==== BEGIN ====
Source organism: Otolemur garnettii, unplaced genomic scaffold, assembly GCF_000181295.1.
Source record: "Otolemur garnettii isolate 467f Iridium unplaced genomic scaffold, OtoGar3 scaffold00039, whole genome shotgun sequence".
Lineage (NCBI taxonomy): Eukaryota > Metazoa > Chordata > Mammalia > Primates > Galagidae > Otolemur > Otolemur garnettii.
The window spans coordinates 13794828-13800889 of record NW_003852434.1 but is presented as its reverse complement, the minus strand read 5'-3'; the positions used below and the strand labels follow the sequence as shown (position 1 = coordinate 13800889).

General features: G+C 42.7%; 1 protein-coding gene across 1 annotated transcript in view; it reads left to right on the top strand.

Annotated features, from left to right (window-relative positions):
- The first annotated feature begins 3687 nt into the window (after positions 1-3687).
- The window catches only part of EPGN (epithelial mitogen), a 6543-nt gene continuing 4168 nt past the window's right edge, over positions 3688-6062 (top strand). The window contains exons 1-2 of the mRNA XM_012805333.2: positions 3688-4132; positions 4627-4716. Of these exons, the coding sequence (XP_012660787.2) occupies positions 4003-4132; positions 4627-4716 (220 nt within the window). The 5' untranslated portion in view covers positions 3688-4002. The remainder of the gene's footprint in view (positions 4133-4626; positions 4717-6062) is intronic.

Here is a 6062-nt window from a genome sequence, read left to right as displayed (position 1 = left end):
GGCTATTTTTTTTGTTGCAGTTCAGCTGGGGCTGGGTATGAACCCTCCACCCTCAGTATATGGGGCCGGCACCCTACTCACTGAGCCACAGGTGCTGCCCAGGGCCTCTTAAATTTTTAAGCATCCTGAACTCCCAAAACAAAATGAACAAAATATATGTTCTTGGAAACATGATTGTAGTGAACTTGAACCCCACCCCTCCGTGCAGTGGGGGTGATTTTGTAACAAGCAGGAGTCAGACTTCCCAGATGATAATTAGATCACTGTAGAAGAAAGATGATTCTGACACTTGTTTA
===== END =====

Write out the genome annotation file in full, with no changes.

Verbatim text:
Source organism: Otolemur garnettii, unplaced genomic scaffold, assembly GCF_000181295.1.
Source record: "Otolemur garnettii isolate 467f Iridium unplaced genomic scaffold, OtoGar3 scaffold00039, whole genome shotgun sequence".
Lineage (NCBI taxonomy): Eukaryota > Metazoa > Chordata > Mammalia > Primates > Galagidae > Otolemur > Otolemur garnettii.
The window spans coordinates 13794828-13800889 of record NW_003852434.1 but is presented as its reverse complement, the minus strand read 5'-3'; the positions used below and the strand labels follow the sequence as shown (position 1 = coordinate 13800889).

General features: G+C 42.7%; 1 protein-coding gene across 1 annotated transcript in view; it reads left to right on the top strand.

Annotated features, from left to right (window-relative positions):
- The first annotated feature begins 3687 nt into the window (after positions 1-3687).
- The window catches only part of EPGN (epithelial mitogen), a 6543-nt gene continuing 4168 nt past the window's right edge, over positions 3688-6062 (top strand). The window contains exons 1-2 of the mRNA XM_012805333.2: positions 3688-4132; positions 4627-4716. Of these exons, the coding sequence (XP_012660787.2) occupies positions 4003-4132; positions 4627-4716 (220 nt within the window). The 5' untranslated portion in view covers positions 3688-4002. The remainder of the gene's footprint in view (positions 4133-4626; positions 4717-6062) is intronic.

Here is a 6062-nt window from a genome sequence, read left to right as displayed (position 1 = left end):
GGCTATTTTTTTTGTTGCAGTTCAGCTGGGGCTGGGTATGAACCCTCCACCCTCAGTATATGGGGCCGGCACCCTACTCACTGAGCCACAGGTGCTGCCCAGGGCCTCTTAAATTTTTAAGCATCCTGAACTCCCAAAACAAAATGAACAAAATATATGTTCTTGGAAACATGATTGTAGTGAACTTGAACCCCACCCCTCCGTGCAGTGGGGGTGATTTTGTAACAAGCAGGAGTCAGACTTCCCAGATGATAATTAGATCACTGTAGAAGAAAGATGATTCTGACACTTGTTTA